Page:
Bridging the digital gap in rural Malaysia

By Datuk Hasnul Fadhly Hasan

 

FROM living the quiet kampung life to packing hundreds of orders through the night for customers, Rosliza Osman’s life has transformed dramatically in the past year.  

Rosliza is a former administrative assistant, who had to leave her job to take care of two young autistic children. On top of being a dedicated mom, she is part of a family business in the rural district Jasin, Melaka.

Azizjaafar Loyang is a small-scale “loyang” manufacturing company that started operating since the year 2000. To improve the family business, Rosliza was eager to bring the business online and to explore a website as a new avenue for sales. But Rosliza lacked the knowledge and training to bring her business to the next level.

It was no surprise that Rosliza was one of the first people that took part in MYNIC’s Program Latihan Penguasaan Pasaran Digital where she learned how to use the website she built to increase business visibility, market potentials, and ultimately sales. Thanks to MYNIC’s teachings, she managed to direct more customers to her website with search engine optimisation (SEO) and various online marketing techniques.

A few months later, Rosliza reported a 150% increase in sales revenue and started to earn RM10,000 per month compared to RM4,000 she earned before going online. She said that the festive periods are the busiest time of the year for the business, with sales amounting to RM50,000 in a month from international clients in Brunei, Singapore, Egypt, and Australia. This would not have been possible before she started the website. 

Through the profits earned over the years, Rosliza and her husband were able to scale up their business to meet the new market demand. Following the movement control order (MCO) in 2020 and the rise of home baking in the past few months, Rosliza is busier than ever.

Rosliza Osman and her husband

 

Internet is key

However, Rosliza’s business journey was anything but a cakewalk. When she first started venturing online, internet connectivity was slow and she struggled to upload social media posts on her old dial-up internet.

Rosliza’s struggle is not unique. It highlights the importance of bridging the digital gap in rural Malaysia. The Government is aware of this need and has pushed for telecommunications, including the internet, to be recognised as Malaysia’s third public utility alongside water and electricity.

The internet speeds in Jasin and other rural parts of Malaysia have dramatically improved thanks to the concerted Government effort to better internet connectivity in Malaysia, reinforcing the Government’s commitment towards transforming Malaysia into a digital economy.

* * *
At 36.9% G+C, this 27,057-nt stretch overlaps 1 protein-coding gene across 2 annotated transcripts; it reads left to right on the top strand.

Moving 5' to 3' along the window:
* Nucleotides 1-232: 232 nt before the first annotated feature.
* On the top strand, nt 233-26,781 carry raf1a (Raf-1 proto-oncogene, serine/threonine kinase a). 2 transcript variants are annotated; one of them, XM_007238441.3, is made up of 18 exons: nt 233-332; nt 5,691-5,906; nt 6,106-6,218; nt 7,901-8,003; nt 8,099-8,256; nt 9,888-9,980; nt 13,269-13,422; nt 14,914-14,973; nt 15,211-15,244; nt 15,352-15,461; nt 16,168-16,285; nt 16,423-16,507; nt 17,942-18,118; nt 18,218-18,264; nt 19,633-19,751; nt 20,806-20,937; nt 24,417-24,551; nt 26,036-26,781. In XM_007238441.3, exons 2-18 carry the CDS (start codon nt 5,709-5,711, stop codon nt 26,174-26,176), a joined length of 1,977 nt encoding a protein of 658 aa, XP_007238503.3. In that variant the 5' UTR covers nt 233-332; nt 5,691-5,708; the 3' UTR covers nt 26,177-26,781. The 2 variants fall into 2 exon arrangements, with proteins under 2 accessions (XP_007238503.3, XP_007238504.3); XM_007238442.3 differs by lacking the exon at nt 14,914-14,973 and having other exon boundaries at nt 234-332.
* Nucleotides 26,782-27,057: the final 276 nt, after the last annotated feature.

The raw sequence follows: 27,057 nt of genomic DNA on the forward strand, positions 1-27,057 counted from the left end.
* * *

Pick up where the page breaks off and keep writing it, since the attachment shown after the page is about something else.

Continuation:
Rosliza’s business success can be attributed to her being armed with the right knowledge and also having the proper resources to grow her business. This is why we must ensure that smaller towns are not left behind in Malaysia’s digital development.

Investing in rural entrepreneurs

From my visits to several rural towns in Malaysia, I have spoken to many entrepreneurs like Rosliza who are full of passion and ambition and are eager to become a part of Malaysia’s digital economy journey.

There is a strong need to invest and enable entrepreneurs in rural areas to be connected and explore the opportunities and potentially bring more rural professions, including farming, fishing, and traditional handicrafts, online. 

At MYNIC, we are committed to training rural entrepreneurs like Rosliza to set up their businesses online. With the training, they will gain the necessary skills to become competitive and spur digital transformation in Malaysia’s rural towns.

We are engaging with entrepreneurs from several states to teach small-scale business owners how to move their business online using a website and tools to understand trends to boost their business locally and internationally. 

For Rosliza, the improved internet speeds and training arrived at the right time. Her success makes me hopeful that more rural entrepreneurs will bring their businesses online in the quest for better economic prospects and a higher standard of living. Ultimately, this is what it takes to bring this great country to be a world-leading digital economy player. – Jan 24, 2021

 

Datuk Hasnul Fadhly Hasan is the CEO of MYNIC Bhd.

The views expressed are solely of the author and do not necessarily reflect those of Focus Malaysia.

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